Causes of Incomplete Visual Rehabilitation After Descemet Membrane Endothelial Keratoplasty

From a total of 200 DMEK eyes, 22 were excluded from analysis ( Table 1 ): 17 had low visual potential diagnosed prior to surgery, and for 5 eyes the 6-month examination was not available (3 were lost to follow-up, but presented functional grafts in the recorded visits; and 2 underwent a secondary corneal transplant at 1 and at 4 months after DMEK, respectively).

Of the remaining 178 eyes, a total of 69 eyes (38.8%) showed visual discomfort or incomplete visual recovery, and were further evaluated.

The causes of incomplete visual rehabilitation could roughly be categorized as “primarily patient-related” factors in 40 of 178 eyes (22.5%) and “primarily graft-related factors” in 21 of 178 eyes (11.8%); in addition, 8 of 178 eyes (4.5%) showed a combination thereof ( Figure 1 , Table 2 ).

Figure 1

Venn diagram showing the various causes for incomplete visual rehabilitation after Descemet membrane endothelial keratoplasty. Eyes with (Top) “primarily graft-related” causes, (Bottom) “primarily patient-related” causes, and (Center) combined “graft-/patient-related” causes. Note that eyes with a combination of factors are represented by overlapping circles or by embedded smaller circles.

Table 2

Causes of Incomplete Visual Rehabilitation After Descemet Membrane Endothelial Keratoplasty

n (Total n = 178) %
Maculopathy 17/178 9.6
Corneal irregularities/scarring 14/178 7.9
Diplopia/ghost images 10/178 5.6
Cataract 5/178 2.8
High myopia 3/178 1.7
Glaucoma 2/178 1.1
PCO 2/178 1.1
Diabetic retinopathy 1/178 0.6
Opticopathy 1/178 0.6
DM remnants 1/178 0.6
(− 8 [eyes with 2 patient-related factors]) −8
Total no. of eyes a 48/178 (27)
(Partial) graft detachment >1/3 12/178 6.7
Partial graft detachment <1/3 8/178 4.5
Delayed graft function 9/178 5.1
Total no. of eyes a 29/178 16.3

DM = Descemet membrane; PCO = posterior capsular opacification.

a A total of 8 of 178 eyes (4.5%) presented a combination of donor- and patient-related factors; 40 of 178 eyes (22.5%) showed only patient-related and 21 of 178 eyes (11.8%) only graft-related factors.

Of the 178 eyes, 109 (61.2%) presented a BCVA of ≥20/25 (≥0.8) and no visual complaints, 12 (6.7%) had visual complaints in the presence of a BCVA of ≥20/25 (≥0.8), 38 (21.3%) had a BCVA between ≤20/28 (≤0.7) and ≥20/40 (≥0.5), and 19 (10.7%) had a BCVA ≤20/50 (≤0.4).

“Patient-related” factors

The most common “patient-related” cause for incomplete visual rehabilitation after DMEK was macular pathology (17/178 eyes; 9.6%), with visual acuities ranging from counting fingers (1/60) to 20/28 (0.7). Age-related macular degeneration (ARMD) and/or changes in the retinal pigment epithelium (RPE) were diagnosed in 13 of 178 cases (7.3%), macular pucker was diagnosed in 3 of 178 cases (1.7%), and cystoid macular edema was diagnosed in 1 case (0.6%). Of these 17 eyes with a maculopathy, 7 eyes were diagnosed with an additional reason for a low visual outcome: anterior corneal irregularities were found in 2 eyes ( Figure 2 ), 1 eye showed a paracentral Descemet membrane remnant at the donor-to-host interface ( Figure 3 , Top), and 4 eyes had a (partial) graft detachment ( Figure 1 ).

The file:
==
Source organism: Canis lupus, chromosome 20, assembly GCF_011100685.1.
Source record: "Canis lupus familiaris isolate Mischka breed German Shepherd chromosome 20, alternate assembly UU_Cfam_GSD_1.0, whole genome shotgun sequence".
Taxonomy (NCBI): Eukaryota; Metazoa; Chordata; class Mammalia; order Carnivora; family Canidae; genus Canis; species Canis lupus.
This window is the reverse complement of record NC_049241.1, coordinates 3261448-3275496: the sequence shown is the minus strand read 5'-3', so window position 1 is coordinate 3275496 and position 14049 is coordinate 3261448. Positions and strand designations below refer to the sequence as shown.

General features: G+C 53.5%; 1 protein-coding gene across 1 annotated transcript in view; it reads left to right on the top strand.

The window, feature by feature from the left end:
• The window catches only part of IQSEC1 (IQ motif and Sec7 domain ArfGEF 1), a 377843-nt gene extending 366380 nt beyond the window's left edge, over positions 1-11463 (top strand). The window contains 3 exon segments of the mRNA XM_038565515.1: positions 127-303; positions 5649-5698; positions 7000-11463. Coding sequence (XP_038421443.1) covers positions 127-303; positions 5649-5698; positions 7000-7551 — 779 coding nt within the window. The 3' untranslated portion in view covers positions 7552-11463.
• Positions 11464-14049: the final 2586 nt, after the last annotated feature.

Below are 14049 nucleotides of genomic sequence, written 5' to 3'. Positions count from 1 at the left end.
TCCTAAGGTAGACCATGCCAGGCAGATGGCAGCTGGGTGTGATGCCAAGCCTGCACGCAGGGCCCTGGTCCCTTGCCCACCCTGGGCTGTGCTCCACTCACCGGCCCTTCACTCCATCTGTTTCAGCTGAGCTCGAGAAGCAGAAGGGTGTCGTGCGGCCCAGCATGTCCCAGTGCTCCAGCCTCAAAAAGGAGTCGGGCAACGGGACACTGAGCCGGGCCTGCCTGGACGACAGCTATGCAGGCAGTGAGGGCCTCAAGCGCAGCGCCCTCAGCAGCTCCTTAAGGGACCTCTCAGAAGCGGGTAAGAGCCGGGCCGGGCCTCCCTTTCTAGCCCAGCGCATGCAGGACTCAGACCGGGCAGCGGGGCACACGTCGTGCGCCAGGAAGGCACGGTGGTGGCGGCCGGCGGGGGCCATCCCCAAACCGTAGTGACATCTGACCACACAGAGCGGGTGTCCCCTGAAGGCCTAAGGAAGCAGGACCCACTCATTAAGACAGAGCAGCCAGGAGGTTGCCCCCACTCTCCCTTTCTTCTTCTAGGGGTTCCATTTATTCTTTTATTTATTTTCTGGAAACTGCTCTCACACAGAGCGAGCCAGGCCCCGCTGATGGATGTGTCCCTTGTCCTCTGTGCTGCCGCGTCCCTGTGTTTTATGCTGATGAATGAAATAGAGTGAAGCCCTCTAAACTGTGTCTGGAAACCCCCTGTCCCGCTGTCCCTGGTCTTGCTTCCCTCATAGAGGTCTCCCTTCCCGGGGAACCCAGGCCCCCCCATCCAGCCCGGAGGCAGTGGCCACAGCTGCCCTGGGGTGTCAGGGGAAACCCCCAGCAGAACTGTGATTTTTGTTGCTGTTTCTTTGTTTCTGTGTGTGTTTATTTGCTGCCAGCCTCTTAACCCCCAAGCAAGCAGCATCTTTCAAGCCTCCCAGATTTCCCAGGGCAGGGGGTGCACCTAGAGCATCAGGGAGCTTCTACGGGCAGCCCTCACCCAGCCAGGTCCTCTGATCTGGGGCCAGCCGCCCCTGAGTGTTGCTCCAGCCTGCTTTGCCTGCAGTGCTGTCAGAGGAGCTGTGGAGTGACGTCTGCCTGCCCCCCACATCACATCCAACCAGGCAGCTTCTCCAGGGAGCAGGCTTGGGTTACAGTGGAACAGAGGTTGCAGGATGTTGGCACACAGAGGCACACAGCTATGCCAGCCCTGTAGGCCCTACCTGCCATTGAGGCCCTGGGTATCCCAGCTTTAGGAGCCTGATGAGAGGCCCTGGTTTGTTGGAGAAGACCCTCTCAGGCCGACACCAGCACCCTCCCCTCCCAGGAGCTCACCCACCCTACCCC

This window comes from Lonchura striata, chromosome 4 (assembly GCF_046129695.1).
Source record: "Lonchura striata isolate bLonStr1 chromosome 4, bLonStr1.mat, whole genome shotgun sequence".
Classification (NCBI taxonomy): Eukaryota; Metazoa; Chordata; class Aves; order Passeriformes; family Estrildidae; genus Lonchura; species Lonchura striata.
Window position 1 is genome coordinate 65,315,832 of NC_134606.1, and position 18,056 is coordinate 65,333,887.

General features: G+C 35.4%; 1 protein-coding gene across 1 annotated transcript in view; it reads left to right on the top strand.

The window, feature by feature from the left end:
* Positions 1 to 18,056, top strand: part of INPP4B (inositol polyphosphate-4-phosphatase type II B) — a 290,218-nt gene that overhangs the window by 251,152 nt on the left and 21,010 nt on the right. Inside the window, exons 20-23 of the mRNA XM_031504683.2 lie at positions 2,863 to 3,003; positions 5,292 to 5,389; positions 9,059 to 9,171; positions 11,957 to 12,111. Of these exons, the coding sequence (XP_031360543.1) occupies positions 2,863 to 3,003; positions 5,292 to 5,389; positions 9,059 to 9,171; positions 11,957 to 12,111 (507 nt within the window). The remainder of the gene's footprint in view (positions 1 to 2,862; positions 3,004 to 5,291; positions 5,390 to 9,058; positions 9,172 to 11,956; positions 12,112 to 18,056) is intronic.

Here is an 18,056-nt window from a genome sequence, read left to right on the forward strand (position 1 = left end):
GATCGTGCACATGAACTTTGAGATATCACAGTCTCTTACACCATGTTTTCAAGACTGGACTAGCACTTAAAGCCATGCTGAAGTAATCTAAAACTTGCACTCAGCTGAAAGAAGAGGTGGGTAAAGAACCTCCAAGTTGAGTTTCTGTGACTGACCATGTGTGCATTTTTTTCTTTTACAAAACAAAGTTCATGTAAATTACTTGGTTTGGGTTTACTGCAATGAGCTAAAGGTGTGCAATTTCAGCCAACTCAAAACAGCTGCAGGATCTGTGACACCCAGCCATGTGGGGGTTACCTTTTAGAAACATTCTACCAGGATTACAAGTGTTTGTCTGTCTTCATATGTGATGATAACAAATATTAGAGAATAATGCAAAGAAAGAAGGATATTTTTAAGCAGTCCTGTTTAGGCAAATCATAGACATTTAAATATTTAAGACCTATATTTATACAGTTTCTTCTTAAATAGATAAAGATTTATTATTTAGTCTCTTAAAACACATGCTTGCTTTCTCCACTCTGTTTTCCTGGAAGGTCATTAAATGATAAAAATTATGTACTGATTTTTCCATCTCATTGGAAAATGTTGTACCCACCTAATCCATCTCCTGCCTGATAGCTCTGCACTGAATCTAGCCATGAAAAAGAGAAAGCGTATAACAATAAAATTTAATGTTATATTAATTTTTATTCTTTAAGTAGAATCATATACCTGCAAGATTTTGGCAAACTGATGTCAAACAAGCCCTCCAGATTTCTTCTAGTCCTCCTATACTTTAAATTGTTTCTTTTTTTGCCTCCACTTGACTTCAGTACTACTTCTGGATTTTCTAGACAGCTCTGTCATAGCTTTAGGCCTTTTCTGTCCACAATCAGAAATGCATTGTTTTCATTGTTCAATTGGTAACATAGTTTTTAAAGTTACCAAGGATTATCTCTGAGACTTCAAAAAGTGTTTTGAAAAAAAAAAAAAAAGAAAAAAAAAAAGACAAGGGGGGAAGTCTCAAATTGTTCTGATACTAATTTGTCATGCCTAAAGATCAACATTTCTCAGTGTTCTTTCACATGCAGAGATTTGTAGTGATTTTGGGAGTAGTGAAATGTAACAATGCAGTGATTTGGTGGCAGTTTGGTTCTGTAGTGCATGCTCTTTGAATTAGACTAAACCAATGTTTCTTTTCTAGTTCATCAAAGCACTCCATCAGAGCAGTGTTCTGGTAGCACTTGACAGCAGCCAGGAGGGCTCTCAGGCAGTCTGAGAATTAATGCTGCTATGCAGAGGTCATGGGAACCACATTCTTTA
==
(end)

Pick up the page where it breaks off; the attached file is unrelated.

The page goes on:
Figure 2

(Left) Slit-lamp photograph of a cornea at 6 months after Descemet membrane endothelial keratoplasty and (Right) topographic image of the same cornea at 6 months. The area of prolonged corneal edema owing to partial graft detachment seems to have resulted in an area with corneal flattening (black arrow), possibly induced by secondary corneal scarring and microcystic edema (orange arrows). At 6 months, best-corrected visual acuity improved from 20/50 (0.4) with spectacles to 20/25 (0.8) after scleral contact lens fitting.

Figure 3

Slit-lamp images of 2 eyes after Descemet membrane endothelial keratoplasty. (Top) Biomicroscopy of a cornea showing a paracentral recipient Descemet membrane remnant in the interface between the recipient stroma and the Descemet membrane endothelial keratoplasty (DMEK) graft (yellow arrows), potentially affecting the optical quality of the eye. (Bottom) Slit-lamp image of a phakic eye with anterior subcapsular opacifications, probably resulting from pressurizing the eye with a complete air-fill of the anterior chamber (red arrow) at termination of the DMEK surgery.

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Jan 9, 2017 | Posted by in OPHTHALMOLOGY | Comments Off on Potential Causes of Incomplete Visual Rehabilitation at 6 Months Postoperative After Descemet Membrane Endothelial Keratoplasty